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“I really appreciate your loaning me the apt. Some people called up who hadn’t heard you were due to leave, and if my books did nothing else they got me a modicum of notoriety, so I’m invited to sundry forthcoming events in your place. I’ll try not to disgrace you, but by God it’ll be tough.

“It’s very curious coming back, at one blow, from the bottom to the top of this society we’ve constructed. It doesn’t look any better from this angle. I remembered that opinion, but I guess the melancholia it generated when I first reached it is alien to my temperament. I know it was what inspired Hipcrime—I felt getting outside the regular conformist orbit was the only route a sane man could take.

“But there isn’t an outside. Talking about ‘society’s outcasts’ or ‘opting out’ is so much whaledreck. The fact that we generate huge quantities of waste is all that allows people to go outside; they’re benefiting from the superficial affluence which conformists use to alleviate boredom. In essence, using the term ‘out’ is as meaningless as trying to define a location outside the universe. There’s no place for ‘outside’ to be.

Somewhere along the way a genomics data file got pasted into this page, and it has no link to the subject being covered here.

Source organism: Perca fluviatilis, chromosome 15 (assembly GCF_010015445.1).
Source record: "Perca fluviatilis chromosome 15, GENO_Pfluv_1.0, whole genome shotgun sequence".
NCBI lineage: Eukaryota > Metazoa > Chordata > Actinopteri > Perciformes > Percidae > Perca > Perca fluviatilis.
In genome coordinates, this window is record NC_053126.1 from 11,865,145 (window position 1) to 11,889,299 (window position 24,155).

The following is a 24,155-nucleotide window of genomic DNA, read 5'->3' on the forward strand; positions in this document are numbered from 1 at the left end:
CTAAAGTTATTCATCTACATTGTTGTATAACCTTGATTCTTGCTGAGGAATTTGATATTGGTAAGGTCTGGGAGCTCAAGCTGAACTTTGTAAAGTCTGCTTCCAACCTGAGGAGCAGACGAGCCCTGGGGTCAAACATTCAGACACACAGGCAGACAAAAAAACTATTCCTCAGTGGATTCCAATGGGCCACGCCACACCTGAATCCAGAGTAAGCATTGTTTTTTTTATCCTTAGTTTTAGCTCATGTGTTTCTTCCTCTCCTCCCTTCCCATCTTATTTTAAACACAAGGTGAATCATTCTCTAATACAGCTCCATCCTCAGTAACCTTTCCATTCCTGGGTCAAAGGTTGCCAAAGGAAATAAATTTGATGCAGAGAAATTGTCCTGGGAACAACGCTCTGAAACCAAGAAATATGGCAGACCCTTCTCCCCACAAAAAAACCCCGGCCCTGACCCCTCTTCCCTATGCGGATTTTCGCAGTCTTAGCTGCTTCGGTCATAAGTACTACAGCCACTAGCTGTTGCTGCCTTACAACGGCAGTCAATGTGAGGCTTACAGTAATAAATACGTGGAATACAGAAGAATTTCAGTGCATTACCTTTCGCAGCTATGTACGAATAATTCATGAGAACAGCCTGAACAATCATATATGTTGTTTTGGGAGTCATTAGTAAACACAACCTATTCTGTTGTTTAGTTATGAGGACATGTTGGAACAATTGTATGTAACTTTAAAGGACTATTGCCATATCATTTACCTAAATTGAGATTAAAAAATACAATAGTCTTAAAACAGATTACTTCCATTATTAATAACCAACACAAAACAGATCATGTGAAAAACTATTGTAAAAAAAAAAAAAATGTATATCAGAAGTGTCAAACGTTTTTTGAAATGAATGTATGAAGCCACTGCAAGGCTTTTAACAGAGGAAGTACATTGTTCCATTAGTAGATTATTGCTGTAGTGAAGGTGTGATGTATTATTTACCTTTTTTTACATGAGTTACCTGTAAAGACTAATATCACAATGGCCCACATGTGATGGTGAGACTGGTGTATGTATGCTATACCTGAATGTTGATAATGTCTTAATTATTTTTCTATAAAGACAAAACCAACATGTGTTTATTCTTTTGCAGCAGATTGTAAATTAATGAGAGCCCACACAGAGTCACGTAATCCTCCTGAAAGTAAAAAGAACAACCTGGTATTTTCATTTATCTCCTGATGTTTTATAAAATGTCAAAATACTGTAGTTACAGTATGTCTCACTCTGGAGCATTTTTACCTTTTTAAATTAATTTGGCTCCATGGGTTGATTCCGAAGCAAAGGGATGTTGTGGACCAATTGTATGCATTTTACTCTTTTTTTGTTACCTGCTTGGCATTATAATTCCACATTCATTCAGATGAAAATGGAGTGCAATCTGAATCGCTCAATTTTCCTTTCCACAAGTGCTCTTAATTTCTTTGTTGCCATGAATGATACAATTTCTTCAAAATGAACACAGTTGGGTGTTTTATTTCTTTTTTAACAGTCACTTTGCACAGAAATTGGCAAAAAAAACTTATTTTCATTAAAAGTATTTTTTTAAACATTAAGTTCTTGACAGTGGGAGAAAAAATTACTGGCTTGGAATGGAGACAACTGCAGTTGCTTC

“Where, for example, would your fellow Aframs, of the type who disclaim paleass-style living, find themselves if the society they so despise fell to bits? Hypothesise a plague which affects only people of Caucasian descent (as a matter of fact it exists, and the Chinese field-tested it in Macao about three to four years back, but the news was quietly stifled and I only heard about it by accident). Getting rid of us with our damnable arrogance wouldn’t cure the human race of its hereditary diseases.

“I’m beginning to wonder whether I ought not to copy the example of those people out on the West Coast who seem to have taken up sabotage as a kind of hobby. Something is horribly wrong with our setup, and they’re adopting a proper scientific technique to determine what. (I don’t know if anyone has pointed this out before—I suspect not. I have a disgusting habit of jumping to private conclusions which makes me wonder if I’m really living in a fantasy world not shared by anyone else.)

“Said scientific technique is to alter one, and only one, of the variables at a time, to see what effect the change has on the total interaction and hence deduce the function of the force you’re tampering with. Trouble is, of course, the impact is randomised, and no one is in a position to analyse the results.

“I guess maybe I’ll try and do it, since there are no other volunteers. I’ll head for California and start a study of the consequences of disorganising a city.